To combat this over-use of motorized transport, and to get people out there using their feet, the exhibition proposes that London unite its myriad of bewildering street signs both typographically and formally: the same height, dimensions, fonts, terminology, etc. This will make it harder to lose oneself – and, in theory, it will also encourage people to go for a stroll around "one of the most beautiful walking cities in the world," without relying on mechanized transport.
However, not being able to lose oneself in the city does have drawbacks; there is psychological value in not knowing, or even understanding, where you stand. In a review of Iain Sinclair's new book, London: City of Disappearances, for instance, we read how London "is a city of the forgotten," where anyone "can still disappear without trace."
Indeed, the reviewer claims, London "calls to those whose one desire is to vanish," because it is a city "built upon lost things." London "towers above forgotten underground rivers and discarded tunnels. It is built upon old graveyards and burial pits."
Without turning the city into an encyclopedia of itself – or some massively cross-referenced self-documenting archaeological site, inspired by Borges – these things will never receive their own signage. They exist between addresses, in the general atmosphere of the city, and it would seem no amount of urban typography could satisfyingly locate them.
Further, entire streets have disappeared: "Catherine Street, Jewin Street, Golden Place are just three of the vanished thoroughfares named in a litany of sorrowful mysteries," our reviewer explains. "Other streets have been curtailed. Swallow Street has been swallowed by burgeoning London. Grub Street has been renamed Milton Street."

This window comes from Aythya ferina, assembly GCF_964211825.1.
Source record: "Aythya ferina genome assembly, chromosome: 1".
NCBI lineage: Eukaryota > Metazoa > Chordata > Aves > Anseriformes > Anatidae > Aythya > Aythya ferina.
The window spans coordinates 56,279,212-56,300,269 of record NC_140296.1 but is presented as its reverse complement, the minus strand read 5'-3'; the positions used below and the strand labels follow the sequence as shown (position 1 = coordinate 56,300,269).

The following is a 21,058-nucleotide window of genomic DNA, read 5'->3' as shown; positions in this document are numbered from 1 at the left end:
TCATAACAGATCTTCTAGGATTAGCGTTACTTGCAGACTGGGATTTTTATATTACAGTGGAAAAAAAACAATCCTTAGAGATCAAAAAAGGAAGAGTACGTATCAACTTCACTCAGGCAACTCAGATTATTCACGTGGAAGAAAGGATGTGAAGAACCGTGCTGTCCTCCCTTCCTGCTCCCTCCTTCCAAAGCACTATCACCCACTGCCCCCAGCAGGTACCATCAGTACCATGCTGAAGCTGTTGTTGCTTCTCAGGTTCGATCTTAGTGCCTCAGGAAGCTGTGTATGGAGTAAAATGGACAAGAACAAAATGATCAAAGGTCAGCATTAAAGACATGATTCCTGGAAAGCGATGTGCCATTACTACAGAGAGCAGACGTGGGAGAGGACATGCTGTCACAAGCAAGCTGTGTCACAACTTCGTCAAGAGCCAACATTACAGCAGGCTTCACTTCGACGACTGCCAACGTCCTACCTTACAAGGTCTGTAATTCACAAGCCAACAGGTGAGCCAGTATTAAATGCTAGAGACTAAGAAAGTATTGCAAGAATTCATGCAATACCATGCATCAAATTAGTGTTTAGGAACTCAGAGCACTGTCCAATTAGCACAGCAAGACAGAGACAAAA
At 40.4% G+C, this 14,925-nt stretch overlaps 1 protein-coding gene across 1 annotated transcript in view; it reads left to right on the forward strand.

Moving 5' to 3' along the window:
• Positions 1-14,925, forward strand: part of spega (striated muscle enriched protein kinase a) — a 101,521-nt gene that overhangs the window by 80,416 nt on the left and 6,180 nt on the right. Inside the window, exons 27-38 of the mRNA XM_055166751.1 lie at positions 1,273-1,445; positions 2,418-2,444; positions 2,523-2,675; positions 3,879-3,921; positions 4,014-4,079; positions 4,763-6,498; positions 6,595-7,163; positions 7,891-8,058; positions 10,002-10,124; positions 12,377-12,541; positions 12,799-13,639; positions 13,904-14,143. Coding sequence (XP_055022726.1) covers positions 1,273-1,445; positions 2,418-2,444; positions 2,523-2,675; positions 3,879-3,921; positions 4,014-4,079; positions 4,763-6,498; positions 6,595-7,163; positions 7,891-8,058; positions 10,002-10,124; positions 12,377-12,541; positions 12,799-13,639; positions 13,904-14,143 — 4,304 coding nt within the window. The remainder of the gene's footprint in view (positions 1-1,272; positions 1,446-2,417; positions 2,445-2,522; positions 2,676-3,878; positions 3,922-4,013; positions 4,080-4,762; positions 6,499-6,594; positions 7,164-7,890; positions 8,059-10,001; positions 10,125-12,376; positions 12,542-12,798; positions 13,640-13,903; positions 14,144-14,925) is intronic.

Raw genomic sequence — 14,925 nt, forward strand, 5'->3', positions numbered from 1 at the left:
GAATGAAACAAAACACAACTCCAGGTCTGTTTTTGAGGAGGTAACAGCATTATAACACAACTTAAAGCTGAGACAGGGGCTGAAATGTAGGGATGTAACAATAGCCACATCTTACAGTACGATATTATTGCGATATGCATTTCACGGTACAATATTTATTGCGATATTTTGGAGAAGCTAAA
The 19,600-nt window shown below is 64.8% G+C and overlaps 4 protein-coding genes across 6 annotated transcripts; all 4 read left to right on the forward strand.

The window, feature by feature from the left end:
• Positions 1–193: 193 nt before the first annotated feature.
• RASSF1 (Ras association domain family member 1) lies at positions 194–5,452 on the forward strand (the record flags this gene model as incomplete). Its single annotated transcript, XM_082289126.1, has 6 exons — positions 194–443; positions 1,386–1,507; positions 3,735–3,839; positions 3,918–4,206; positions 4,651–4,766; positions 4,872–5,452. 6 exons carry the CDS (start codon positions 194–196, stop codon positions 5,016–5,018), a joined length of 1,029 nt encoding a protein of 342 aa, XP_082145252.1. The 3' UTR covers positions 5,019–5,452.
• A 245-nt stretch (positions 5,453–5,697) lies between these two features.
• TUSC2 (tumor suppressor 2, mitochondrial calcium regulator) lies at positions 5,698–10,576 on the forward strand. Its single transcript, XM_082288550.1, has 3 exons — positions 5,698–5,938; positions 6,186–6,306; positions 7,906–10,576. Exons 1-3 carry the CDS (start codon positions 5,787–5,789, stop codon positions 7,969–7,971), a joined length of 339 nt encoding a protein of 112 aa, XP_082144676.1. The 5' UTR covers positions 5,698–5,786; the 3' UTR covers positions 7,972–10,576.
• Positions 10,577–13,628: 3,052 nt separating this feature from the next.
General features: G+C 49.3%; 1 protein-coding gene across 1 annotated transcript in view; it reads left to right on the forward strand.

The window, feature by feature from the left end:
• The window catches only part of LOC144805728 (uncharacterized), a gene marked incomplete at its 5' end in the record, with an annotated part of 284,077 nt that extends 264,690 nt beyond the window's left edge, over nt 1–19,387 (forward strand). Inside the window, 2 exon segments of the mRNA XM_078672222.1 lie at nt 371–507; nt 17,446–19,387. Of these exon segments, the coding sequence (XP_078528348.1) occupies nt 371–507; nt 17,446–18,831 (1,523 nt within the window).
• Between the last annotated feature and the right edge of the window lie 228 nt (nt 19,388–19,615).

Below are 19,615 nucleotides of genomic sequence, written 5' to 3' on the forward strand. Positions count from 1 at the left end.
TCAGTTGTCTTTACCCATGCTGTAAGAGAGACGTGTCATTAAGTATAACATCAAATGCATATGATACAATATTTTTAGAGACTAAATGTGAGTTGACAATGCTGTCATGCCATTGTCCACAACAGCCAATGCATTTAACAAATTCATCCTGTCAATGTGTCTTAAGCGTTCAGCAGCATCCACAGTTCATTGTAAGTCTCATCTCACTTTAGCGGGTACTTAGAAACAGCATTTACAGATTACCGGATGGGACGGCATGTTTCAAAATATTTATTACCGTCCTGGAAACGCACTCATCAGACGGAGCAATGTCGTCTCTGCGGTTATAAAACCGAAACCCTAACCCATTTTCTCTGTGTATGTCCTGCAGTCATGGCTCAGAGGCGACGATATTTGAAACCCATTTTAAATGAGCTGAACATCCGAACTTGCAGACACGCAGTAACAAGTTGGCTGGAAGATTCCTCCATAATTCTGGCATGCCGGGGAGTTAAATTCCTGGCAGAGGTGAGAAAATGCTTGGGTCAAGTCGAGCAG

The city erases itself as it expands through history; its continual self-renewal leaves behind old signs like fossils in the midst of untrafficked junctions, where obsolete arrows point to sites that no longer exist.
Of course, the purpose of Legible London is not to signpost every square inch of the city, marking every historical artifact in every remembered location. Its purpose is altogether more simple and municipally well-timed: through signs, Legible London hopes to make London more accessible to pedestrians, to get people off of public transport and into the streets together.
If the everyday poetry of losing oneself in the city is not something we should design out of the human experience, then we need to recognize that, if no one bothers walking at all because they don't know how to get anywhere – and so they simply take a bus – most people will never find themselves pushing the boundaries of urban familiarity in the first place.
A good pedestrian sign system will show us the way, providing enough information for us to set off on foot – whilst leaving specific incidents and exploratory details up to the walker's own mood and imagination.
Walking in the City is part of our month long retrospective leading up to our anniversary on October 1. For the next four weeks, we'll celebrate five years of solutions-based, forward-thinking and innovative journalism by publishing the best of the Worldchanging archives.